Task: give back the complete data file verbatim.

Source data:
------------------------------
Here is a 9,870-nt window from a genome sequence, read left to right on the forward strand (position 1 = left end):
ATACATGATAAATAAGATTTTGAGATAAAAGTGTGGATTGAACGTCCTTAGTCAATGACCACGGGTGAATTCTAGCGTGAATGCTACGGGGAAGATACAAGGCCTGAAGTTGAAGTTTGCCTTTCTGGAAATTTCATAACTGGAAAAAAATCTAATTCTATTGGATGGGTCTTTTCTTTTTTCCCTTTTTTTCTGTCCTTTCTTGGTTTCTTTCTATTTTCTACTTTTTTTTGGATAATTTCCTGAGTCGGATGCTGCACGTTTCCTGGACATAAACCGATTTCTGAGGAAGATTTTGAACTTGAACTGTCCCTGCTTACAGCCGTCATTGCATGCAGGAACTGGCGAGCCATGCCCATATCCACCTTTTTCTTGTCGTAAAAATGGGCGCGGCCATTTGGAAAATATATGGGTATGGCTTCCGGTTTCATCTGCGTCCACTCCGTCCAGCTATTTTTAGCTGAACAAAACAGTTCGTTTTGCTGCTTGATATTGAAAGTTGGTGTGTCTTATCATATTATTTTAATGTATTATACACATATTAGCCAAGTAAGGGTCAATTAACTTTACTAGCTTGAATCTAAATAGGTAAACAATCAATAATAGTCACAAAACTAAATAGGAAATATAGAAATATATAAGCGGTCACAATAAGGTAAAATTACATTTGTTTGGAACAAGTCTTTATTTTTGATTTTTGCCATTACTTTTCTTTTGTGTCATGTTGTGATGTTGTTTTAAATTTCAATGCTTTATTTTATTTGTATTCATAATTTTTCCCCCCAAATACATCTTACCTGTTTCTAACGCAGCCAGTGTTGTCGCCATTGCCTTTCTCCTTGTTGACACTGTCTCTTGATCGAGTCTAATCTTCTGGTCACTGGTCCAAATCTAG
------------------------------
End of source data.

Here is a 9,870-nt window from a genome sequence, read left to right on the forward strand (position 1 = left end):
ATACATGATAAATAAGATTTTGAGATAAAAGTGTGGATTGAACGTCCTTAGTCAATGACCACGGGTGAATTCTAGCGTGAATGCTACGGGGAAGATACAAGGCCTGAAGTTGAAGTTTGCCTTTCTGGAAATTTCATAACTGGAAAAAAATCTAATTCTATTGGATGGGTCTTTTCTTTTTTCCCTTTTTTTCTGTCCTTTCTTGGTTTCTTTCTATTTTCTACTTTTTTTTGGATAATTTCCTGAGTCGGATGCTGCACGTTTCCTGGACATAAACCGATTTCTGAGGAAGATTTTGAACTTGAACTGTCCCTGCTTACAGCCGTCATTGCATGCAGGAACTGGCGAGCCATGCCCATATCCACCTTTTTCTTGTCGTAAAAATGGGCGCGGCCATTTGGAAAATATATGGGTATGGCTTCCGGTTTCATCTGCGTCCACTCCGTCCAGCTATTTTTAGCTGAACAAAACAGTTCGTTTTGCTGCTTGATATTGAAAGTTGGTGTGTCTTATCATATTATTTTAATGTATTATACACATATTAGCCAAGTAAGGGTCAATTAACTTTACTAGCTTGAATCTAAATAGGTAAACAATCAATAATAGTCACAAAACTAAATAGGAAATATAGAAATATATAAGCGGTCACAATAAGGTAAAATTACATTTGTTTGGAACAAGTCTTTATTTTTGATTTTTGCCATTACTTTTCTTTTGTGTCATGTTGTGATGTTGTTTTAAATTTCAATGCTTTATTTTATTTGTATTCATAATTTTTCCCCCCAAATACATCTTACCTGTTTCTAACGCAGCCAGTGTTGTCGCCATTGCCTTTCTCCTTGTTGACACTGTCTCTTGATCGAGTCTAATCTTCTGGTCACTGGTCCAAATCTAG